However, along with nutrition, there is a particular focus in emerging markets among our employees and farming supplier communities.
Around 500 million smallholders produce 80% of all the food consumed in Asia and Sub-Saharan Africa. Yet, as a sector, agriculture has the highest incidence of families living below the poverty line. Given that many of our products (aside from rice, dairy and wheat) could be termed as niche ingredients, or raw materials such as rubber, our role in driving food security might not seem obvious. But our close working relationships with farmer suppliers, and our expertise across the value chain, enable us to equip farmers and their communities with the knowledge and tools for sustainable and profitable agriculture, including staple food crops.
In this way, we will play our role in achieving UN Sustainable Development Goal 2: End hunger, achieve food security and improved nutition, and promote sustainable agriculture.
Just as a balanced diet is nutritionally diverse, so a healthy livelihood shouldn’t be overly reliant on one crop. Through the Olam Livelihood Charter we have been starting to focus on improving access to nutritious food for farming families and reducing malnutrition. Encouraging farmers to diversify crops helps to stagger income and spread risk. It is also good for the soil. Farmers can grow other crops for cash or for family needs. In Côte d’Ivoire, a cocoa programme, with various customer partners, is supporting women to grow cassava, a food staple. More than 15 women’s groups are running nurseries with vitamin A fortified high-yielding cassava plants. These nurseries can now each produce 50,000 cassava plants every year.
Life expectancy in developing countries remains low, perhaps just 59 years for a man. This is compounded by poor nutrition, disease and an inability to treat minor ailments. This in turn impacts farm productivity – a study in Côte d’Ivoire found that during a single cabbage production cycle, farmers infected with malaria had 47% lower yields and 53% lower revenues. So, it is in everyone’s interests to invest in the health of rural communities.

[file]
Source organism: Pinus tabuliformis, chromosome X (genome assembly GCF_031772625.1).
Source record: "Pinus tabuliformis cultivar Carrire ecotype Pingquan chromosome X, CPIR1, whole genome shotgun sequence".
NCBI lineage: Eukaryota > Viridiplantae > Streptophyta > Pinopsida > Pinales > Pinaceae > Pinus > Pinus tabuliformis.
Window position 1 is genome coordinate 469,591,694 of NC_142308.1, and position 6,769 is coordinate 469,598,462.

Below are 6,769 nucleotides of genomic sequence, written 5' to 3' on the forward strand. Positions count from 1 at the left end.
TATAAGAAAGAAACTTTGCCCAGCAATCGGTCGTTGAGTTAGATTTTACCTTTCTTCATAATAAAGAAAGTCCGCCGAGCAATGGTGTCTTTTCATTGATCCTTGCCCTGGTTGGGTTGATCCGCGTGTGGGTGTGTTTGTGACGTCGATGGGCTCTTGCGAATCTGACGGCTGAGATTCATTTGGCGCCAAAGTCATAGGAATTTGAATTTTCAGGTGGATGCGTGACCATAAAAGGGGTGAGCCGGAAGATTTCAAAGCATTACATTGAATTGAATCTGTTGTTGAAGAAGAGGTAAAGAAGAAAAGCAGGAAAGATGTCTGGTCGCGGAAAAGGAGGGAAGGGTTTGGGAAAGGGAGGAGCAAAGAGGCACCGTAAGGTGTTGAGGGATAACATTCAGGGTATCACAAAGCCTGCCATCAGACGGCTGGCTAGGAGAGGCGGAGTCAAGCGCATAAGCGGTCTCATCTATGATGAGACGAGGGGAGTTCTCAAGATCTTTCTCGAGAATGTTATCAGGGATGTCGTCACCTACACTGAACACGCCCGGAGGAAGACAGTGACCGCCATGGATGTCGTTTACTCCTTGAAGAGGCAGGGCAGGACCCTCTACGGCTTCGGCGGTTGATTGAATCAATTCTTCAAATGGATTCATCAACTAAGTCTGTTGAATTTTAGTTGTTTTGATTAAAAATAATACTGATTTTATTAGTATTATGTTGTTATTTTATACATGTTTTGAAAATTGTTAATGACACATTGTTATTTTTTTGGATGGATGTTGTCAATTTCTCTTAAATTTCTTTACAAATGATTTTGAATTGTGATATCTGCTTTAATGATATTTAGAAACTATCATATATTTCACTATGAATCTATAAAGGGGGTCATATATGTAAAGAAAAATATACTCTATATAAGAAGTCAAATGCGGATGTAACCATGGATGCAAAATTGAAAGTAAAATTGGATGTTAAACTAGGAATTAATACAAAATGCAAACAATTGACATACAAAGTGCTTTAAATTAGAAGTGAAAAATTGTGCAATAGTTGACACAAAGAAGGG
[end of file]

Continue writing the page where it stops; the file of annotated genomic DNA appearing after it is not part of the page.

In Africa we run the Olam Healthy Living Campaign which reached 250,000 people in 2017. Health caravans offered vaccinations, testing and other support for HIV, malaria, malnutrition and other needs.
In our rural emerging market operations, particularly where there is no piped water infrastructure such as around our plantations, we focus on improving Water, Sanitation and Hygiene (WASH) access for employees. As part of the Olam Livelihood Charter we dig bore holes and build wells. Not only does this provide water locally, but it frees up women and children to participate in training and education instead of walking many miles to collect water.
Our Packaged Foods Business which produces consumer products in Africa is fortifying foods to counter malnutrition and stunting in children. In 2017 this included 98 million servings of Milky Magic biscuits and 821.5 million servings of Tasty Tom tomato paste in Ghana and 16.8 million servings of FreshYo yogurt in Nigeria. Coupled with mandatory fortification for our Africa Grains and Edible Oils, we produced a total of 68 billion servings of fortified foods.
In rural Cote d'Ivoire, the Sustainable Cashew Growers Programme (SCGP) links Olam directly with the farmers that supply us. We are the only company to participate in the entire value chain and in doing so, are able to gain insight into and respond to the social challenges faced by farmers and their communities.
As part of Olam’s commitment through AtSource Plus - a sustainable sourcing platform- to achieve sustainability objectives, the cashew business teamed up with the CR&S Africa department to carry out a comprehensive food security and nutrition study for cashew farming households in the SCGP.